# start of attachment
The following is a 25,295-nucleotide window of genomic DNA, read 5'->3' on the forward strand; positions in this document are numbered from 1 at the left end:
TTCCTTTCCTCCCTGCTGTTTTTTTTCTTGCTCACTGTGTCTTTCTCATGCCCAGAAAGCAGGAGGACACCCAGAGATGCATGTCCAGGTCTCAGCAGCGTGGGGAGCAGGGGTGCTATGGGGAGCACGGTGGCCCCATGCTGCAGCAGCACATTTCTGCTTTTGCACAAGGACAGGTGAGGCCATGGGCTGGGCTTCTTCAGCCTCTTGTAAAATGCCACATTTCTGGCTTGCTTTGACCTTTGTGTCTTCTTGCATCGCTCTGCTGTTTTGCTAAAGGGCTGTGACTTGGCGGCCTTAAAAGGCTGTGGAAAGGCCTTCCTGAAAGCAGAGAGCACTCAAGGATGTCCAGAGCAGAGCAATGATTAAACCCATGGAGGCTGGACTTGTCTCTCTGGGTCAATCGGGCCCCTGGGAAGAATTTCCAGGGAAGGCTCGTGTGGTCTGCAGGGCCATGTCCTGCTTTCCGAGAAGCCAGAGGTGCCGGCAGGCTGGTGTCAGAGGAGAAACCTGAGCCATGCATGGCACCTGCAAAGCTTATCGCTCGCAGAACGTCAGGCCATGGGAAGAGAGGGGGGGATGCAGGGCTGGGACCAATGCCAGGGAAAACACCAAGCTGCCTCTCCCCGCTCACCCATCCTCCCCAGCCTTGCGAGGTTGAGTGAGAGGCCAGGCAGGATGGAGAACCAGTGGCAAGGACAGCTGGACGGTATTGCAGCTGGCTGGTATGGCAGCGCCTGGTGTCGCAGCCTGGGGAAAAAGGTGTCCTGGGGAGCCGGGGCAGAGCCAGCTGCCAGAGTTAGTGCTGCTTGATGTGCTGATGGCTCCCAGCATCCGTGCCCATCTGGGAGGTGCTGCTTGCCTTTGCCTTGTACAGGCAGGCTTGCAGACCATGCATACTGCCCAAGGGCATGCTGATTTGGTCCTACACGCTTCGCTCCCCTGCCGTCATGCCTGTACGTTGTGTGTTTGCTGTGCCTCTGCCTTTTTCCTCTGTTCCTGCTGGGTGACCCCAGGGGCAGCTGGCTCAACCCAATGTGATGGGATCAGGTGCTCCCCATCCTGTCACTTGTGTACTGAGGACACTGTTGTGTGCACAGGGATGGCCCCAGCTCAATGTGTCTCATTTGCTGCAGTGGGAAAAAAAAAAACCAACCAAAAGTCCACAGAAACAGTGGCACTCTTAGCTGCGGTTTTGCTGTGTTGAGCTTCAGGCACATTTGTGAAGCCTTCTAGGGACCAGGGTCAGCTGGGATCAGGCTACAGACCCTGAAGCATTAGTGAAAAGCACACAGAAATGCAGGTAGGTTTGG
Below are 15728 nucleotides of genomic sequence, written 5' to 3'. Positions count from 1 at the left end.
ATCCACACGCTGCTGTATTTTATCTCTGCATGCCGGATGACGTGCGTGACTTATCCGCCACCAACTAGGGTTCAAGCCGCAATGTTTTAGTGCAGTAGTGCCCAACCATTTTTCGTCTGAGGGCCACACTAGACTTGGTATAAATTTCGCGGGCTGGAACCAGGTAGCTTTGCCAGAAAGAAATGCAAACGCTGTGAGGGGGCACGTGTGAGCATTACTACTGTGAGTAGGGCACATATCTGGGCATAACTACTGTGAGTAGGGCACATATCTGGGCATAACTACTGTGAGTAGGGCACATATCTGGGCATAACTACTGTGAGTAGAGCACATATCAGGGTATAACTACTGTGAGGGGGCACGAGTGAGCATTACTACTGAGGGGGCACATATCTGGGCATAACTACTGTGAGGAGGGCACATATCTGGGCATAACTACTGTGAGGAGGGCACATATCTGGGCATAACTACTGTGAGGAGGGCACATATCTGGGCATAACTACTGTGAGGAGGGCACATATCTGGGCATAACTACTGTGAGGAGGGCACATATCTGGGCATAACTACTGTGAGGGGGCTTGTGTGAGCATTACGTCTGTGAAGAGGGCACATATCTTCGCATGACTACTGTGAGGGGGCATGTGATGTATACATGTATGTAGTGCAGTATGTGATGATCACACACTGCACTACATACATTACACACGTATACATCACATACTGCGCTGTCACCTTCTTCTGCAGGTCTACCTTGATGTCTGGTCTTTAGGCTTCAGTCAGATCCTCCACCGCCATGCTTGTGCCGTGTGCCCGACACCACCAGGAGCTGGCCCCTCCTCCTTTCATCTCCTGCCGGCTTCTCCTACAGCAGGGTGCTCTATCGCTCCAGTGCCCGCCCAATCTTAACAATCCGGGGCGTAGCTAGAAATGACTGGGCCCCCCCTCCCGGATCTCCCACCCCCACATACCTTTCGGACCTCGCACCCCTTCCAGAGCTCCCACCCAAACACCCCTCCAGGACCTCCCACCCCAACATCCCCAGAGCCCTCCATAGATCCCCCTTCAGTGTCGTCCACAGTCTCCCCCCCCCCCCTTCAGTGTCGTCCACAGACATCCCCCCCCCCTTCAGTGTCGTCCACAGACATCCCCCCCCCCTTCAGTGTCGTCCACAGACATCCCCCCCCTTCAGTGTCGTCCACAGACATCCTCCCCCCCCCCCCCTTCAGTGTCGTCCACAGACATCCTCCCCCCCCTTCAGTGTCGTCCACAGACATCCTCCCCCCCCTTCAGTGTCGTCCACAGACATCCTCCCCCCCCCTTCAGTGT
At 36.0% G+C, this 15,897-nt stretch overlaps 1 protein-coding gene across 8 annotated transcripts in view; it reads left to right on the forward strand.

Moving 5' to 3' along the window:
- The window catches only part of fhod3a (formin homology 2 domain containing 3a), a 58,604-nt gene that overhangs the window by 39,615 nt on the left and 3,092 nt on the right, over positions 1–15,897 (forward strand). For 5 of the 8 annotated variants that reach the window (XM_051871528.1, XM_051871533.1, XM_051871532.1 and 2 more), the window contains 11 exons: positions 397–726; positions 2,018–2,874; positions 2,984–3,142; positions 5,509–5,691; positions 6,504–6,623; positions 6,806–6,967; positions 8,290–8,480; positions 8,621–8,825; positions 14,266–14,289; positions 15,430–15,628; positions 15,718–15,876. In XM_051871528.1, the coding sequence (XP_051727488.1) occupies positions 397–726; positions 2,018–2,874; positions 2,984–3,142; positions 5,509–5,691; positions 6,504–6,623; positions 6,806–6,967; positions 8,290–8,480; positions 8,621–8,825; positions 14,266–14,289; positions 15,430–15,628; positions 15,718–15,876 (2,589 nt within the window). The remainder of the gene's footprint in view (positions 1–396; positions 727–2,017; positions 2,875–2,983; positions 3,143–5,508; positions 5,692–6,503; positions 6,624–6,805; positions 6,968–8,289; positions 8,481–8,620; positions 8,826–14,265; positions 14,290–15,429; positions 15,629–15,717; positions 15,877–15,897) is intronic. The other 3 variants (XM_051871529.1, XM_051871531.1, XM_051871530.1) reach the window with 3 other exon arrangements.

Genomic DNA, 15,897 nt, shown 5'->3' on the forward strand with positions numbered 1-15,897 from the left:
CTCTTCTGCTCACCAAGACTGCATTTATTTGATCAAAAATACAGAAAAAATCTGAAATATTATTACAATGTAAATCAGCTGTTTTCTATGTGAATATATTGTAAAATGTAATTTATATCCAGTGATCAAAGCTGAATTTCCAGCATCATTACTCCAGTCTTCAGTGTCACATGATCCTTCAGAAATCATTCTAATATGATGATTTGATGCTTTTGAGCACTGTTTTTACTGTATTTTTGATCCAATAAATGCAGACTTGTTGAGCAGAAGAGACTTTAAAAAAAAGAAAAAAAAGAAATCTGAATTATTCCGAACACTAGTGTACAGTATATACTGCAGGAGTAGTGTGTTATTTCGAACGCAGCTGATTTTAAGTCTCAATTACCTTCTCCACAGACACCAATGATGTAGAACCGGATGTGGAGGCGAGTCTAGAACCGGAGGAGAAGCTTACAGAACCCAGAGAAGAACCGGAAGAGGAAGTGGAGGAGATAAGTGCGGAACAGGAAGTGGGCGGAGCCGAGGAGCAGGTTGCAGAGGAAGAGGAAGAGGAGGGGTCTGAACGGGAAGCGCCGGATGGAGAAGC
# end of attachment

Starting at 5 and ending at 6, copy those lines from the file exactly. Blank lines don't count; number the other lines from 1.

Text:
At 36.0% G+C, this 15,897-nt stretch overlaps 1 protein-coding gene across 8 annotated transcripts in view; it reads left to right on the forward strand.

Moving 5' to 3' along the window: